My worst fear....

I found this photo in the October issue of The Great Outdoors magazine of an unfortunate hiker in Scotland who seems to have “disappeared” into a bog.

Looks throughly terrible and terrifying especially if you are a solo hiker.

…using flimsy statistics and being very judgmental, it appears the UK has more hiking/walking magazines than we do in the USA. Go figure that one!

In much the same way that you never see dead cats stuck in trees, you never run across the bodies of walkers stuck in bogs. Or at least not often.

You would have to ask why him and his mate were trying to do a ‘Jesus’ and walk on water. Look at the ground, the vegetation, the colours and that bright green stuff. It all screams out that there’s some serious bog about. I’ve fallen in enough times, in as deep as the manly parts, to learn to read the ground and prod it with those long pointy sticks I carry. Now it’s just the odd boot full of water.

Andy’s verdict: Noobs or staged. :slight_smile:

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It actually happened to me, once. One February back in the 70’s a party of us were lucky enough to get a midweek slot at the CIC hut on the north side of Ben Nevis, we had three days of memorable ice climbing then the radio warned us of an approaching blizzard so we packed up and evacuated. On the way down the snow and ice gave way and I found myself waist deep in mud. With the snow falling thickly nobody saw me, but fortunately I was wearing a pack frame so I wriggled out of it, put it in front of me, and climbed out over it. I remember on the return journey we only got across Rannoch Moore because we followed two snowploughs operating in tandem. Happy days!

Got caught out once - on Tarren y Gesail GW/NW-033.

The escape technique described in The Hillwalker’s Manual got me out of it, and since, thankfully, like Andy, it’s just been the very occasional “surprise” of a boot plunging into water.

You could consider carrying anything from the fairly simply McMurdo Fastfind PLB through to the Garmin Inreach Exterme just in case.

Interestingly several reviews indicate that this unit cannot be legally carried on a passenger flight. Strange.

Yes, I did wonder why it was being photographed and the possibility of it being “fake news”.

I was trying to think how many times I have been up to the knee in bog and recalled getting a good wet bootful on the way up Aran Fawddwy GW/NW-007 back in 2007 when I was with John GW4BVE. I did get up to the knee in the smelly black stuff on Cracoe Fell G/NP-032 and probably on a couple of other outings when I have stood on a rock that has shifted and dumped my foot into the mire. The only “up to the backside” outing was on Black Hill G/SP-002 when the white stuff was rather deep - but oh what fun! :grinning:

My quick research tells that you cannot sink and disappear in a bog, because the specific density of the mud-water mixture is greater than that of a human being, so you may die from swallowing mud and water, drown when unconscious, get bitten by mosquitos, but not sink and disappear as in a horror movie. At least that is what e.g. ZEIT ONLINE | Lesen Sie mit Werbung oder im PUR-Abo. Sie haben die Wahl. tells (in German).

Sinkholes (Sinkhole - Wikipedia) are likely much more of a danger…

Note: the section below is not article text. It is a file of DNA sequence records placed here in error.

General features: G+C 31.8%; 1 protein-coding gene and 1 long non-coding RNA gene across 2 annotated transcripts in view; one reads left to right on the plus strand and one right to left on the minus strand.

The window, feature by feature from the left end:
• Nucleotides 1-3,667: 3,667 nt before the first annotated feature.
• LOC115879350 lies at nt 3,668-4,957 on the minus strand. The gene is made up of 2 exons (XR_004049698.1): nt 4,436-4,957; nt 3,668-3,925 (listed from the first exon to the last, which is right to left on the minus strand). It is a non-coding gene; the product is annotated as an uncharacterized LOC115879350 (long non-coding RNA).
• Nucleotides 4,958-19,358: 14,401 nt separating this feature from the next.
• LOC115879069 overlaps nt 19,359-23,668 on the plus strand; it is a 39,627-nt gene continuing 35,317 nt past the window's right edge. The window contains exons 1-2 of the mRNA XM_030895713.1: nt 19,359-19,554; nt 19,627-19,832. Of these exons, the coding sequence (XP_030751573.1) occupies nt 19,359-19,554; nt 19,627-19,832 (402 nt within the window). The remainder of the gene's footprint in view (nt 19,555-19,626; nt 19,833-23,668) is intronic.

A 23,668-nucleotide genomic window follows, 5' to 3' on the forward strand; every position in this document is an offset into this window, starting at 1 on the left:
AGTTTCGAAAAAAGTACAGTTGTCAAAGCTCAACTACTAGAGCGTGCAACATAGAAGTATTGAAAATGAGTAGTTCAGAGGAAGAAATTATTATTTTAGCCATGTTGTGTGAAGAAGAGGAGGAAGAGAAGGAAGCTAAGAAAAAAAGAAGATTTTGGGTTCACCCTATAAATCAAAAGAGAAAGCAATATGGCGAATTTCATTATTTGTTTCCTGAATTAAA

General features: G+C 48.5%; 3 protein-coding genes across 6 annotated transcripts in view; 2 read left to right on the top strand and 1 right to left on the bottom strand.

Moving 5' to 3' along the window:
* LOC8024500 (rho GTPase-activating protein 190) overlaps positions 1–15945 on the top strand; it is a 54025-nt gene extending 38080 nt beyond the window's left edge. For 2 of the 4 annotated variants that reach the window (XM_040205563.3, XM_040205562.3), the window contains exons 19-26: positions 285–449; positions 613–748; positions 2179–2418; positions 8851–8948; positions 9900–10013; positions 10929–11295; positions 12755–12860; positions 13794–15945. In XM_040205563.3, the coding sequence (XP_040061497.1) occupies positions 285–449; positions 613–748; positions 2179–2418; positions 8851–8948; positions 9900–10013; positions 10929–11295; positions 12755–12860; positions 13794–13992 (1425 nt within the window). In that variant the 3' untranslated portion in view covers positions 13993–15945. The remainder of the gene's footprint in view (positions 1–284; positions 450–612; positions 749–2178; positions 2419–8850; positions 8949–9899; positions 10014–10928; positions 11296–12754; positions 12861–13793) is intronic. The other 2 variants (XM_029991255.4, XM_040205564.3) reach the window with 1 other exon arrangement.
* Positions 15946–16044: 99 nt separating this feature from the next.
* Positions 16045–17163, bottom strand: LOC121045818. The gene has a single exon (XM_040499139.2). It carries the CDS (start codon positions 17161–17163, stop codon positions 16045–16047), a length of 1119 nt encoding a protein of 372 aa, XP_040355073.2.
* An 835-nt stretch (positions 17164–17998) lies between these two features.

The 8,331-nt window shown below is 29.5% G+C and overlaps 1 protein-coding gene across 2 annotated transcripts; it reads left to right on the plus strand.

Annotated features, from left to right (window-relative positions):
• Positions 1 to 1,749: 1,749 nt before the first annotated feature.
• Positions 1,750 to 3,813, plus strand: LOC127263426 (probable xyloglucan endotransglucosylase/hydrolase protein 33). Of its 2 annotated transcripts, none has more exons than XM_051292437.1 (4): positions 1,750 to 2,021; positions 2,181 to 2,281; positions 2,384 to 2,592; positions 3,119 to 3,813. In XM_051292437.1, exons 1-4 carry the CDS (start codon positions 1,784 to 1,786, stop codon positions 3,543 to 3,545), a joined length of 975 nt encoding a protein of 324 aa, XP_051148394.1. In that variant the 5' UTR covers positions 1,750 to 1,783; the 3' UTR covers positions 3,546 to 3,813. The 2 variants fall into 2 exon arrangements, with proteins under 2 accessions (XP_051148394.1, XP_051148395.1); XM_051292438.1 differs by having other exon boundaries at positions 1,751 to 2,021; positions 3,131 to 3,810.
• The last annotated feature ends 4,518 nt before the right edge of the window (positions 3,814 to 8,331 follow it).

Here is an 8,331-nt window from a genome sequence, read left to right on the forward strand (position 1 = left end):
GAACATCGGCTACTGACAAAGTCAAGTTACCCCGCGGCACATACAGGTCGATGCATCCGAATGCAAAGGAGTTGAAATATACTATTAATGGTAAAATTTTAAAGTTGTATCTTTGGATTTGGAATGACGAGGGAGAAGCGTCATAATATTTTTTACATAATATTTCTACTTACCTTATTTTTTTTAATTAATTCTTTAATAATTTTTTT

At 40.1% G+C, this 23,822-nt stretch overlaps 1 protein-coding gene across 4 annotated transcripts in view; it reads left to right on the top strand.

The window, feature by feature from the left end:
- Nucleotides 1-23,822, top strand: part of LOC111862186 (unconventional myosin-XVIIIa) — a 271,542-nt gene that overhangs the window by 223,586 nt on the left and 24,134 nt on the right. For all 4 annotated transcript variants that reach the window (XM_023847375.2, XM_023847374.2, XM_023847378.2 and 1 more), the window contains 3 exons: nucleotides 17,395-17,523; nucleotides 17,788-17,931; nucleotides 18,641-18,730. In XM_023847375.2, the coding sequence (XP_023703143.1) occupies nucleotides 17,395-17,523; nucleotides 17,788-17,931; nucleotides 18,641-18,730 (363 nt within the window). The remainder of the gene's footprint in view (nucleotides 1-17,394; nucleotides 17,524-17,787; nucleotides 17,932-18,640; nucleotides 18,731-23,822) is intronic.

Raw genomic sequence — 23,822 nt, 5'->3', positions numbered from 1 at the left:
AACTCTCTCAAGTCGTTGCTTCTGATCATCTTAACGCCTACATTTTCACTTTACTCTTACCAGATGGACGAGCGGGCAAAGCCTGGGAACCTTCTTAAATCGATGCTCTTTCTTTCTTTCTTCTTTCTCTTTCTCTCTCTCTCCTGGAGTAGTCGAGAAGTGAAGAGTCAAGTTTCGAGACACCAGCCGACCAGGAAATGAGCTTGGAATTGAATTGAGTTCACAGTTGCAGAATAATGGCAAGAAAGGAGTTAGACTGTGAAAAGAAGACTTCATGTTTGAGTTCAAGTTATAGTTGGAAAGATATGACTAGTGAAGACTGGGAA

73 de Martin, DK3IT

Good suggestion and I started carrying one ages when going alone into the middle of nowhere in the Western USA.

The California version of the Hillwalkers Manual doesn’t have a section on bogs.

What’s the secret to self extraction?


  1. Abandon all hope of remaining clean and dry.
  2. Remove jacket and lie it on the bog behind you.
  3. Sit on the bottom edge of your jacket and slowly lie down back on it.
  4. Your feet/legs will then slowly float up and you can free yourself.

Then getting to your feet without becoming entrapped again is far from trivial of course!

Windy hill on the Isle of Bute is fairly sucky, if you know what I mean!

I must admit that my worst fear in the North Pennines is accidentally finding an old mineshaft by falling in it. Some were covered over with wood many years ago and now look like grassy peat on the surface, but have a large hole underneath. They are usually given away by the shape of the ground nearby, which may be doughnut shaped… Most are not mapped… usually sheep manage to find them first and at that stage they are capped. I would guess that most fells round here will have tens if not hundreds of holes…I suppose that is what you get when living in a house built in the 1850’s for London Lead for the level about 50m away!

During a sweep of the down flow areas of Mt. St. Helens’ second eruption my brother sunk down to his waist in pumice and ash. The edges of the flow close to land had dried and appeared firm enough for our search efforts. Unfortunately he stepped a few inches to far and punched through the dried surface to the mud below. I found a sizable tree limb and was able to extract him. Appearances can be deceiving.

then keep ye away from foxtor mires on dartmoor - a place few fear to tread - a place that WILL swallow the unwary !! - de G6URM

Had a few scary moments on The Hoove G/NP-024 whilst it’s been snowed over had to pull myself out with hiking poles, think Bear Grylls done a scene in the Highlands of how to get out from a bog. (Probably went to the hotel afterwards)

My worst fear is camping for the night and nipping down to the pub for a pint only to end up in a pub like this.